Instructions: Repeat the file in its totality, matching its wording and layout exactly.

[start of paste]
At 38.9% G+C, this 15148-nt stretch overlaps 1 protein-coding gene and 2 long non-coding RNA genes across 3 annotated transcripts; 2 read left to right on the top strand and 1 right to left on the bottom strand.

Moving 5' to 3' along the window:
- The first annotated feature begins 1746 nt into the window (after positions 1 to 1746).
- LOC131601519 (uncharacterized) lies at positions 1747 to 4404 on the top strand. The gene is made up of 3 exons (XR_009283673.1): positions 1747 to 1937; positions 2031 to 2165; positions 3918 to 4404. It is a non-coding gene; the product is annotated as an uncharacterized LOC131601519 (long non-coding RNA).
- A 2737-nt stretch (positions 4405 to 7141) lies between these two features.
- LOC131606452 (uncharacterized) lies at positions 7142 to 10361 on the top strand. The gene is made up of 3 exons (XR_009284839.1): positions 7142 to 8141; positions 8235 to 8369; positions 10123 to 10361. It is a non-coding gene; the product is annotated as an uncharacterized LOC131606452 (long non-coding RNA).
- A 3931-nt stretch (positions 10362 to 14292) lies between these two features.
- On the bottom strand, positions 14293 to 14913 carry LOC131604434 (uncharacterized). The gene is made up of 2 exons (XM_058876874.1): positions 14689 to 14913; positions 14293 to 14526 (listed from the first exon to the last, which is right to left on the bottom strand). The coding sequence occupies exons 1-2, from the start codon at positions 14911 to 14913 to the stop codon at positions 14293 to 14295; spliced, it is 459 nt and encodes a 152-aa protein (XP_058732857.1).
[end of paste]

At 38.9% G+C, this 15148-nt stretch overlaps 1 protein-coding gene and 2 long non-coding RNA genes across 3 annotated transcripts; 2 read left to right on the top strand and 1 right to left on the bottom strand.

Moving 5' to 3' along the window:
- The first annotated feature begins 1746 nt into the window (after positions 1 to 1746).
- LOC131601519 (uncharacterized) lies at positions 1747 to 4404 on the top strand. The gene is made up of 3 exons (XR_009283673.1): positions 1747 to 1937; positions 2031 to 2165; positions 3918 to 4404. It is a non-coding gene; the product is annotated as an uncharacterized LOC131601519 (long non-coding RNA).
- A 2737-nt stretch (positions 4405 to 7141) lies between these two features.
- LOC131606452 (uncharacterized) lies at positions 7142 to 10361 on the top strand. The gene is made up of 3 exons (XR_009284839.1): positions 7142 to 8141; positions 8235 to 8369; positions 10123 to 10361. It is a non-coding gene; the product is annotated as an uncharacterized LOC131606452 (long non-coding RNA).
- A 3931-nt stretch (positions 10362 to 14292) lies between these two features.
- On the bottom strand, positions 14293 to 14913 carry LOC131604434 (uncharacterized). The gene is made up of 2 exons (XM_058876874.1): positions 14689 to 14913; positions 14293 to 14526 (listed from the first exon to the last, which is right to left on the bottom strand). The coding sequence occupies exons 1-2, from the start codon at positions 14911 to 14913 to the stop codon at positions 14293 to 14295; spliced, it is 459 nt and encodes a 152-aa protein (XP_058732857.1).